The first thing that GDPR does is give individuals the right to be informed about whether or not their data is collected and how it will be used. They can also then, if they so wish, ensure that this does not happen and that companies will not collect and store personal data that relates to them.

More than this, GDPR ensures that individuals can check whether or not their data is complete and fix any issues that may be found in their data. It also gives them the right to request that data held about them, should be deleted and no longer stored.

Employee Responsibilities

As we have already looked at, employees do have a responsibility when it comes to GDPR. This will vary from place to place and of course, depend on the nature of the work that they do and the data that they have access to.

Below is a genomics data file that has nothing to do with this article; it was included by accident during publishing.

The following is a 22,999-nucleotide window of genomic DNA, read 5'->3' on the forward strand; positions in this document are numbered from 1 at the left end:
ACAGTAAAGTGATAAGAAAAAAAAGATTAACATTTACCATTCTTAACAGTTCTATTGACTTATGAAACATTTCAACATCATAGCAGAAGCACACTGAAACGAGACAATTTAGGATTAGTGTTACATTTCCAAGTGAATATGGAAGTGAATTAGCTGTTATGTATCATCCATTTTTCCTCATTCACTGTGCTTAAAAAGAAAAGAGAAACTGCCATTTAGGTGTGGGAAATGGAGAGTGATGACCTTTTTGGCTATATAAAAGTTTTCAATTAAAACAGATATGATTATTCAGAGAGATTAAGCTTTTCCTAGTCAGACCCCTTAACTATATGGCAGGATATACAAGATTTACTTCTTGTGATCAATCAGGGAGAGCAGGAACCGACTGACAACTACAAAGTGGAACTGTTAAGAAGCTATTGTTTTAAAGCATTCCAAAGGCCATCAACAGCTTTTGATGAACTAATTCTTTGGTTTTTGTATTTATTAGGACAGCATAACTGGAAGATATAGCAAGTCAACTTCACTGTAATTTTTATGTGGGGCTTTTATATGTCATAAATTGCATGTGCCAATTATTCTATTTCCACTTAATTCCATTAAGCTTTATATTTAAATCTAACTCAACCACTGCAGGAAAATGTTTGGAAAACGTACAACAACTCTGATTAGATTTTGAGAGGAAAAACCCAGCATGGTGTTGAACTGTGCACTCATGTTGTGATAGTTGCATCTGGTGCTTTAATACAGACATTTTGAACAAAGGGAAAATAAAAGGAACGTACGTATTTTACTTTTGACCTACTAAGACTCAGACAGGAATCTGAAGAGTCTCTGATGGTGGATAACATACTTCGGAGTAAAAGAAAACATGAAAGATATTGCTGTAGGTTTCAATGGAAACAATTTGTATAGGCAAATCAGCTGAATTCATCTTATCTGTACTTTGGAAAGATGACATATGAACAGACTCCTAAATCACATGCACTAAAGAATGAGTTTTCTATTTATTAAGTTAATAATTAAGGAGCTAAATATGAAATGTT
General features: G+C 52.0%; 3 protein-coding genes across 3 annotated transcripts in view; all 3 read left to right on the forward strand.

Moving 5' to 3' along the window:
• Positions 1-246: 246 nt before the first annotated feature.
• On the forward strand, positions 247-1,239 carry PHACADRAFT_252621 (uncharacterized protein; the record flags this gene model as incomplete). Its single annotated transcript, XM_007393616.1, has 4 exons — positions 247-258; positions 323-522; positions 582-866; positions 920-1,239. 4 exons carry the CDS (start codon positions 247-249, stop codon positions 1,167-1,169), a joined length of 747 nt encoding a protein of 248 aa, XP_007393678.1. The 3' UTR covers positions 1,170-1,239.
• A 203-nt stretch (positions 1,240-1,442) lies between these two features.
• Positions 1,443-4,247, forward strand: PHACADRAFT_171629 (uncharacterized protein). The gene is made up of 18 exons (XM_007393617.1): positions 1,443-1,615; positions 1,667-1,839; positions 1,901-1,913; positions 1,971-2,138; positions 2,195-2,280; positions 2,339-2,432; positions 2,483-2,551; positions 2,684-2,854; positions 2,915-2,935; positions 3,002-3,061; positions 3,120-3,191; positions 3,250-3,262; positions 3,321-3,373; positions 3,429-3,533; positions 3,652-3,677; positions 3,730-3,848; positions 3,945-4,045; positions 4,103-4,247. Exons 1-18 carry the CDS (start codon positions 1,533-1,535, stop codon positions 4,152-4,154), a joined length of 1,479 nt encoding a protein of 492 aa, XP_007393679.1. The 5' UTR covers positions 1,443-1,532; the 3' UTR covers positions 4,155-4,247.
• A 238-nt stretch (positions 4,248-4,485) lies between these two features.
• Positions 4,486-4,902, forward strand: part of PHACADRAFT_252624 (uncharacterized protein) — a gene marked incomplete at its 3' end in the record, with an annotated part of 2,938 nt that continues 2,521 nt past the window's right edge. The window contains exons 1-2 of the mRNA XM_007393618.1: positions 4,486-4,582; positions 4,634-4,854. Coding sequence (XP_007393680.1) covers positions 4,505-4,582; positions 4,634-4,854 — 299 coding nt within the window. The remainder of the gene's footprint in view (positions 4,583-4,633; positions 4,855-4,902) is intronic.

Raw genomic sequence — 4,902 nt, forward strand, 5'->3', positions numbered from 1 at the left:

Here are some of the key employee responsibilities when it comes to GDPR.

Handling personal data

The first thing that employees need to ensure that they do is handle personal data within the company in the correct way.

Consent and lawful processing

One of the main elements of GDPR is to focus on the consent of the individual, those whose data is held. They should consent to the collection and storage of their data, which is what makes it lawful to process it.

Data collection and storage best practices

Image of safeguarding customer data for Learn Q GDPR Employees' Roles and Responsibilities blog Another key part of GDPR is to ensure that best practises are always followed when it comes to both data collection and storage. This is something that all employees should be aware of and make sure that they are doing. That way you are going to give yourself the best chance of being GDPR compliant.